The answer to what is the best position within a lane for motorcycle riders is not simple.
Most instructors tell novice motorcyclists to ride in the driver’s side wheel track so they can be seen and where the tyres clean the road of oil, gravel and rainwater.
That’s the simple answer and one that most people use to great advantage.
However, lane position also depends on a lot of other variables such as traffic, location and road conditions.
In heavy traffic, you should frequently switch between left and right wheel tracks to attract the attention of car drivers.
If you sit in the one wheel track, you may become a blind spot, even if you are still visible in one or more mirrors. If you are frequently changing position, you will attract drivers’ attention.
In multi-lane traffic, it can also be advantageous to sit in the passenger wheel track when alongside another vehicle as it provides a bit more of a buffer zone in case they suddenly merge into your lane.
As you approach an intersection where there is a vehicle on a side road waiting to turn into your street, swapping wheel tracks may attract their attention. I usually move to the wheel track furthest away to provide a bigger buffer zone.
Being seen by traffic going the opposite direction is also important if you are out on a country road, following behind other vehicles.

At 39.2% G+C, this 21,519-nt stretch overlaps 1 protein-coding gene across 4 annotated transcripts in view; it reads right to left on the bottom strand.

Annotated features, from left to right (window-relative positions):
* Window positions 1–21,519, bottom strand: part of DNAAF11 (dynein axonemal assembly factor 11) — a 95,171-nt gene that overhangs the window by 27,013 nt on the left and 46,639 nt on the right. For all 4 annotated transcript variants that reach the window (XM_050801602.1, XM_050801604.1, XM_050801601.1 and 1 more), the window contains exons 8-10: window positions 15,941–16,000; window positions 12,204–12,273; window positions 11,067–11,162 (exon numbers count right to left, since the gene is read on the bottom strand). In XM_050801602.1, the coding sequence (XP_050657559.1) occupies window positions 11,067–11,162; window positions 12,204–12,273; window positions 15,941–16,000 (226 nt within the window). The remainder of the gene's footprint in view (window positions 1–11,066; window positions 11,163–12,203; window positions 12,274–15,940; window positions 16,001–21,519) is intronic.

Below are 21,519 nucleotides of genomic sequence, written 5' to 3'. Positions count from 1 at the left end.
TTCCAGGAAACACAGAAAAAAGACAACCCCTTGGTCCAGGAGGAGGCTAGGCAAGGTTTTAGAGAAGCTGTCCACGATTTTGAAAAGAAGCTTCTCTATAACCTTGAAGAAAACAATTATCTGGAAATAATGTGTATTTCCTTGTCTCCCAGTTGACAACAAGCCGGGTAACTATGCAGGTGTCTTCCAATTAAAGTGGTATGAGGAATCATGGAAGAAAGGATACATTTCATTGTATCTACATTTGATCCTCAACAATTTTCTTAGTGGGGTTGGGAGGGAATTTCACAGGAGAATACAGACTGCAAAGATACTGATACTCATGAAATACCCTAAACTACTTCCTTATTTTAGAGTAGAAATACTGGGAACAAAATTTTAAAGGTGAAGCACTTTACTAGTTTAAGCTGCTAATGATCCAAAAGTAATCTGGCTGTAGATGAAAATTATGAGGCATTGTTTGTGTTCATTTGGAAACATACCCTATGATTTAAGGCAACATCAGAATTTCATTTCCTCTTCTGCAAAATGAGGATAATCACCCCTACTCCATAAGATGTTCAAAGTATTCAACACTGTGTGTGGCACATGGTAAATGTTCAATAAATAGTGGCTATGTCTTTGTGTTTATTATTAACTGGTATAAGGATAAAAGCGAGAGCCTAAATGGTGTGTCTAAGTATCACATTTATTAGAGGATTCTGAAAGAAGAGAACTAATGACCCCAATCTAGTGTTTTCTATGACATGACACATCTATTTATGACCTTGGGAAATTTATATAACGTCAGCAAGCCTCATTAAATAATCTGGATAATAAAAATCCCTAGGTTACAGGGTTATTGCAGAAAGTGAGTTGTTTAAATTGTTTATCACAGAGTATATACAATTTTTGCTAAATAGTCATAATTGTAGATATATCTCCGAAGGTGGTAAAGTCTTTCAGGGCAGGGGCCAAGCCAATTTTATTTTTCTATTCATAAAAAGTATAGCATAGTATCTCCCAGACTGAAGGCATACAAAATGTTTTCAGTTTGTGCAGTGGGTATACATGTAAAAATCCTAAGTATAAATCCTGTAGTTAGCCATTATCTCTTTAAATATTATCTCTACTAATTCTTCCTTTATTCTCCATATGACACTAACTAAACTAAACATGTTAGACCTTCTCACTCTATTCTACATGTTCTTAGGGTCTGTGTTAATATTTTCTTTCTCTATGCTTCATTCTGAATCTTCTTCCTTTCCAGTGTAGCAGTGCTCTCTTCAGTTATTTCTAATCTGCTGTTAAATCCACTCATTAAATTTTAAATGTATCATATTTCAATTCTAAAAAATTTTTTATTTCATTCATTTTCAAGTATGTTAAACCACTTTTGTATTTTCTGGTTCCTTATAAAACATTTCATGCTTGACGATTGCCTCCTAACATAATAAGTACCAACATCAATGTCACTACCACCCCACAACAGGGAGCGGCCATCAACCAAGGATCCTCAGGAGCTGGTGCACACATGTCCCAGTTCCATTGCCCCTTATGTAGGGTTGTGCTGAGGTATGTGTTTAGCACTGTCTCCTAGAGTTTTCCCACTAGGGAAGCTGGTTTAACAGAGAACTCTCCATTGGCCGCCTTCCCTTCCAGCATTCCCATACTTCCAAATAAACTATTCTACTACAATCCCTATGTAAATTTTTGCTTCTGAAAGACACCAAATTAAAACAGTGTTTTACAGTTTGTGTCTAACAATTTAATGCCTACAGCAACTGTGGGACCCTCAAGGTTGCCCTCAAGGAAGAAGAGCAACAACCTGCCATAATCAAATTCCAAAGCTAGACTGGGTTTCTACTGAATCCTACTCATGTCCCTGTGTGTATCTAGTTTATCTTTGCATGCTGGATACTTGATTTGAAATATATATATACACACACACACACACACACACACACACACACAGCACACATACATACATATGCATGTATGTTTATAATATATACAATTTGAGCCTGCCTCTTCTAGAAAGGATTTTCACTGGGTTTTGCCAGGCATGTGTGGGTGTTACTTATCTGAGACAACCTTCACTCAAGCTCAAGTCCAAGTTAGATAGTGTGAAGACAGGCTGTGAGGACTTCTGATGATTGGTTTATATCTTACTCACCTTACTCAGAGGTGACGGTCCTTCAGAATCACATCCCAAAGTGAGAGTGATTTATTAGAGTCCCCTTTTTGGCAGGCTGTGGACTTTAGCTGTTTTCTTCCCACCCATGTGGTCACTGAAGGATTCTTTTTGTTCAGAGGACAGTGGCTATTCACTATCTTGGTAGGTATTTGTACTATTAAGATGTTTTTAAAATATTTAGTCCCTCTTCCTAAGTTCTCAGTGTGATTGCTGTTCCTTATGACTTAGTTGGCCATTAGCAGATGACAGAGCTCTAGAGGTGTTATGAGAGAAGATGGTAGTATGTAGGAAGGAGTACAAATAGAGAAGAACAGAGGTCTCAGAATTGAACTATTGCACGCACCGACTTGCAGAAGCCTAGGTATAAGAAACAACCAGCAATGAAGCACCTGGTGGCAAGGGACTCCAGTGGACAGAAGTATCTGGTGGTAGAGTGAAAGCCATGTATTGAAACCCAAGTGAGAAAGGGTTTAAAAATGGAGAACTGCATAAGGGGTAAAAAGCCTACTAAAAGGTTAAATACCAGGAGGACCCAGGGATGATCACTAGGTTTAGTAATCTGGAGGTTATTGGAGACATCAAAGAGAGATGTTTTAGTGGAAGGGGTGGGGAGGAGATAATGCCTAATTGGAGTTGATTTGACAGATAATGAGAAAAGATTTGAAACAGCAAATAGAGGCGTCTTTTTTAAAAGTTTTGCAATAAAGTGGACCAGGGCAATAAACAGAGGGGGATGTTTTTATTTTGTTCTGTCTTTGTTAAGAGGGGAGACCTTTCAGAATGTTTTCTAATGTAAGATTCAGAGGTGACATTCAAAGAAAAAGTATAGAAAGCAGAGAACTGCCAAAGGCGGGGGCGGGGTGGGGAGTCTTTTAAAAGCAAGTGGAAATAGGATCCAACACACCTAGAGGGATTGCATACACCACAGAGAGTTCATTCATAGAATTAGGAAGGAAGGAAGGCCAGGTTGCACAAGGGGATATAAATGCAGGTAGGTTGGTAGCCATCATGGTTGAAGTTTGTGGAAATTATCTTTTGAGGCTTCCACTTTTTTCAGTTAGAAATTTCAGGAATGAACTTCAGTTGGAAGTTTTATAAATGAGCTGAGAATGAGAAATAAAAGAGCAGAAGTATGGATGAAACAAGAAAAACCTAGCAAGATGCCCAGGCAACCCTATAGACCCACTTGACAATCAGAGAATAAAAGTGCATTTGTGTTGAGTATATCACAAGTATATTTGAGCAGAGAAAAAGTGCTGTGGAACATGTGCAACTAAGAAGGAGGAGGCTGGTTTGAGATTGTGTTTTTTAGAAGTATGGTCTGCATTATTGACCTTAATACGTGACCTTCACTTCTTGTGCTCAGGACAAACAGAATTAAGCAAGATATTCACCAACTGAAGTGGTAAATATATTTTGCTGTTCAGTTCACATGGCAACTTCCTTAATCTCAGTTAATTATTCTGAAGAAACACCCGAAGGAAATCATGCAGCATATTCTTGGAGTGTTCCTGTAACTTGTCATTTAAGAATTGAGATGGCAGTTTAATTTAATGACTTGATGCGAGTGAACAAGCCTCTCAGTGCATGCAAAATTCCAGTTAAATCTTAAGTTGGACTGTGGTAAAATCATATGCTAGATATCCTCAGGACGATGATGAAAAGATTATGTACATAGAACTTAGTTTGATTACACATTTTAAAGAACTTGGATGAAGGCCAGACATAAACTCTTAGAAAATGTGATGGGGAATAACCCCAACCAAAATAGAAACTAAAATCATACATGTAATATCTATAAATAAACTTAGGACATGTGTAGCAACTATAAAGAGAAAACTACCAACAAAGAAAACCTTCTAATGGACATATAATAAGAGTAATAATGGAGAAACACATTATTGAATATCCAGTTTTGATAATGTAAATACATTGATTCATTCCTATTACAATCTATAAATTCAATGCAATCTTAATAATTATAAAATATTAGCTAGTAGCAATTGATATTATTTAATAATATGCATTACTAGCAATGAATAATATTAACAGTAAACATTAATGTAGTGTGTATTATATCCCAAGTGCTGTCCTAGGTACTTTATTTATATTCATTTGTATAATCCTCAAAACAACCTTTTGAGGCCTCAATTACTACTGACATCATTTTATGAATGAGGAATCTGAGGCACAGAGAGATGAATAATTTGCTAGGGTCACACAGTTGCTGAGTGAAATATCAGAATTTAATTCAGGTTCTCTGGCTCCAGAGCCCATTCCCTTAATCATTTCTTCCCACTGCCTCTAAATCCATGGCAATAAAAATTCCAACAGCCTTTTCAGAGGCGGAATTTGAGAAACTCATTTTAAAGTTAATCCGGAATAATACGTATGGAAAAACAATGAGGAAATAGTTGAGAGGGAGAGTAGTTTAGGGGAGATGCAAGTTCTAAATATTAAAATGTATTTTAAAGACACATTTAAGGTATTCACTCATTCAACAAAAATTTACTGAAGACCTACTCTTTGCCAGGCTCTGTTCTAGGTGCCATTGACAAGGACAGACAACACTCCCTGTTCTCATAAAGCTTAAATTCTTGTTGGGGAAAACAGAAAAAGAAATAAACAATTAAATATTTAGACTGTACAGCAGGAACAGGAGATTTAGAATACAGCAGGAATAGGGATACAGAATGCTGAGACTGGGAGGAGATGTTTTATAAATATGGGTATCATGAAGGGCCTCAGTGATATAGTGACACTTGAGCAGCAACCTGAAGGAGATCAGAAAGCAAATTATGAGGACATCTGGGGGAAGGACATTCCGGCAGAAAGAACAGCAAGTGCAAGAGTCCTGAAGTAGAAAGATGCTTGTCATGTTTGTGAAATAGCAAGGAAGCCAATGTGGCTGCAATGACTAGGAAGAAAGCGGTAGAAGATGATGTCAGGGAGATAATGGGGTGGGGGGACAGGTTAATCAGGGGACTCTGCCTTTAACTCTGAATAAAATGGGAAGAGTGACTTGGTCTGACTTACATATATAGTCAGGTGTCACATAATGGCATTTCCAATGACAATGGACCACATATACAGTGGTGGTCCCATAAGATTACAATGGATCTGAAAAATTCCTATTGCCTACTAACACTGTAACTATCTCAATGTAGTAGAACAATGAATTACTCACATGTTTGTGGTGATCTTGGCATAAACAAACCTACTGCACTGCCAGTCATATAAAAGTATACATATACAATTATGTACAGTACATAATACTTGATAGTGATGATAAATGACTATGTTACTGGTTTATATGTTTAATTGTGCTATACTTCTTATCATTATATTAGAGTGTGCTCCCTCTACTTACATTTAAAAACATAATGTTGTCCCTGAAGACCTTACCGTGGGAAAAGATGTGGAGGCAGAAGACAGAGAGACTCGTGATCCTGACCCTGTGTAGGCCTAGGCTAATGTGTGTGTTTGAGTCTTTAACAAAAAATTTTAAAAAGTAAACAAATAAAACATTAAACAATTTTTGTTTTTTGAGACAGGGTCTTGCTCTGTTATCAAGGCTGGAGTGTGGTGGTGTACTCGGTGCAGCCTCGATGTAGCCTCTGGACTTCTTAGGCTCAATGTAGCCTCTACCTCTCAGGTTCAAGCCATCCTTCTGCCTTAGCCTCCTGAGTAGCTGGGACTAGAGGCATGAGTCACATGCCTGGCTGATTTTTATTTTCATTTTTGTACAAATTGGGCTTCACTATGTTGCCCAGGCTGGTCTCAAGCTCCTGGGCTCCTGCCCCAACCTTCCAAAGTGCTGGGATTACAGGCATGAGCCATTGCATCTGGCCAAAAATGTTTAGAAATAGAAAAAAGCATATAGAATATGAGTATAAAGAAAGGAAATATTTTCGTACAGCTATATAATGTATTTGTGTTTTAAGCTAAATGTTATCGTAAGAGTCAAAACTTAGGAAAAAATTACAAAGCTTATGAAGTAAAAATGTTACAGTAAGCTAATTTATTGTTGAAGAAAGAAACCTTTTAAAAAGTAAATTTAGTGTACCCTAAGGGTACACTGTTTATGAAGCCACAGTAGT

If you sit in the passenger wheel track, vehicles coming the other direction won’t see you and may start overtaking as soon as they’ve passed the vehicle in front of you.
Sitting in the driver’s wheel track will make opposing traffic aware of your presence.
However, if you are in a long sweeping left bend, it may actually be better to sit in the passenger wheel track for visibility. Basically, if you can see approaching traffic, then they should be able to see you.
Country roads take me home
When riding down a lonely country road, the driver’s wheel track is usually less bumpy and has less stray gravel.
Country roads are also often crowned, sloping away from the centre of the lane. If you ride outside the centre of the lane, it can push you towards the weeds.
However, as you pass a vehicle going the opposite direction or you crest a hill, it’s a good idea to move to the outer wheel track, just in case the opposing vehicle suddenly weaves across the centre line. This could happen if they are changing a CD, sending a text or falling sleep!